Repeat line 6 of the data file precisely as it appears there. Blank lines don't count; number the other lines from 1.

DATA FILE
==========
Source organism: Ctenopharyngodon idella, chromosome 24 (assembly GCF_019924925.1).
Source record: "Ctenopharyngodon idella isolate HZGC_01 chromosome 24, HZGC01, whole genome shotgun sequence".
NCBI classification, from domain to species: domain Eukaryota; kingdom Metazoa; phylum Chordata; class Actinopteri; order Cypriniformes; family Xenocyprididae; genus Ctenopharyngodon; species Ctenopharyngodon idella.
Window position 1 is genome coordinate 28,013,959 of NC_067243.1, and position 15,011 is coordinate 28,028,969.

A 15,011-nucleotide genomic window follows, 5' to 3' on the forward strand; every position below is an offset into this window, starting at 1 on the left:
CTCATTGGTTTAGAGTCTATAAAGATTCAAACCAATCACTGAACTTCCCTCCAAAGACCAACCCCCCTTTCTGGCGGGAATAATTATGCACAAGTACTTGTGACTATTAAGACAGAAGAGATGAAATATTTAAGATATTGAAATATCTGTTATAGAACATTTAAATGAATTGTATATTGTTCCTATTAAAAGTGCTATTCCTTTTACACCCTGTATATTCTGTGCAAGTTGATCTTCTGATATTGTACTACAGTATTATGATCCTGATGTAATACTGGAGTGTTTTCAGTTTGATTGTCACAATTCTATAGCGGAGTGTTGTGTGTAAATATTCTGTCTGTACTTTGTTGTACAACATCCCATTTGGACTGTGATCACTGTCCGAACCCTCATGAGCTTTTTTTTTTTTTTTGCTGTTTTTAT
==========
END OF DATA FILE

CTCATTGGTTTAGAGTCTATAAAGATTCAAACCAATCACTGAACTTCCCTCCAAAGACCAACCCCCCTTTCTGGCGGGAATAATTATGCACAAGTACTTGTGACTATTAAGACAGAAGAGATGAAATATTTAAGATATTGAAATATCTGTTATAGAACATTTAAATGAATTGTATATTGTTCCTATTAAAAGTGCTATTCCTTTTACACCCTGTATATTCTGTGCAAGTTGATCTTCTGATATTGTACTACAGTATTATGATCCTGATGTAATACTGGAGTGTTTTCAGTTTGATTGTCACAATTCTATAGCGGAGTGTTGTGTGTAAATATTCTGTCTGTACTTTGTTGTACAACATCCCATTTGGACTGTGATCACTGTCCGAACCCTCATGAGCTTTTTTTTTTTTTTTGCTGTTTTTAT